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Hell’s Kitchen hath no fury like a woman owed protection money. And with their loser husbands locked up, Irish mob wives played by Melissa McCarthy, Elisabeth Moss (The Handmaid's Tale), and Tiffany Haddish are left with little choice but to step up and wrest control of the legendary NYC neighborhood from a fractured organization that’s gotten sloppy.

The grit feels legit here in “The Kitchen,” the big-screen adaptation of the DC comic by Ollie Masters and Ming Doyle, which is appropriately set in the 1970s, an era when powerful women were breaking through the celluloid ceiling in leading roles like Gena Rowlands’ “Gloria” and Pam Grier’s “Foxy Brown.”

And while there is some requisite punching-up at the patriarchy refusing to take them seriously, director Andrea Berloff too often relies on cringe-worthy dialogue when these messages could have more effectively been demonstrated than said. For instance, after a friend prevents an assault on Moss’ character, her first reaction is to sulk, “I feel bad that I needed you to come along and save me.” Later, Moss enlists this same friend to teach her how to cut up and dispose of bodies. So if the film’s idea of progress is to say that women can be ruthless killers too, then, um... mission accomplished.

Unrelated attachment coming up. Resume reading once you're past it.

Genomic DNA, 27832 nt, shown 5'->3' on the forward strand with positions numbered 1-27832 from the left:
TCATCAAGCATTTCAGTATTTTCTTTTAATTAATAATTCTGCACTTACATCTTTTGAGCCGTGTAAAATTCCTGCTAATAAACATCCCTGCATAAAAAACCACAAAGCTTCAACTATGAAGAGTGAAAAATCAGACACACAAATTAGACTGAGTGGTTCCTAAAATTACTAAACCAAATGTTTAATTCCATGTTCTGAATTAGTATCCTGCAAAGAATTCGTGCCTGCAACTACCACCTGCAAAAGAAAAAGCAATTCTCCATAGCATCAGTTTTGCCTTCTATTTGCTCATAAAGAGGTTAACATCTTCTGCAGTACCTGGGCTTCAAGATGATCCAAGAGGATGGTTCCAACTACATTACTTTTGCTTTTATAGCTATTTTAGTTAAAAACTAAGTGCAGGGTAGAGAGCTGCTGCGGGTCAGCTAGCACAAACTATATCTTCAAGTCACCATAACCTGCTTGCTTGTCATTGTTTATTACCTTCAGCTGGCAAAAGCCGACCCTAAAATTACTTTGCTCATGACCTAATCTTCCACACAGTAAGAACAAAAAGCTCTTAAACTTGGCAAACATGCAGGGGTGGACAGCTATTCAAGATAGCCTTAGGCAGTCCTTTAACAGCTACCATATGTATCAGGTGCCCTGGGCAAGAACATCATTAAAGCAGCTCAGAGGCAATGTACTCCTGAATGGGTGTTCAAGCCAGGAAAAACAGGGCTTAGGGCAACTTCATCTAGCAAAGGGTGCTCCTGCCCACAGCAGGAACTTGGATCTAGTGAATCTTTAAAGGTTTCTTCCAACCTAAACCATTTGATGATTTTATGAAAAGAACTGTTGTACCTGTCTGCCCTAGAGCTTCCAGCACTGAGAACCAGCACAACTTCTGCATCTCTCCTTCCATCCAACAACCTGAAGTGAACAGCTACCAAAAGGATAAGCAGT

Thankfully, there’s more here. To provide for her family, McCarthy’s character makes pragmatic (and maternal) appeals to neighborhood shop-owners rather than merely muscling them. Theirs is a kinder and gentler mob, though an inevitable clash brews with Haddish who is as adept at drama here as she was at comedy in her hit “Girls Trip.”

I’m one of the few reviewers who actually liked this one — in large part, I suppose, because mob films and the revenge genre are favorites — and I easily overlooked the flaws. Does the trio have chemistry between them? No, but it’s a bold assembly of principals, especially comics playing against type, thrown together out of necessity, and it works to keep the audience just off-kilter enough to stay engaged, if not intrigued, throughout.

“Goodfellas” it ain’t, but what comes out of “The Kitchen” is scrumptious.

Rating: 3 Honks

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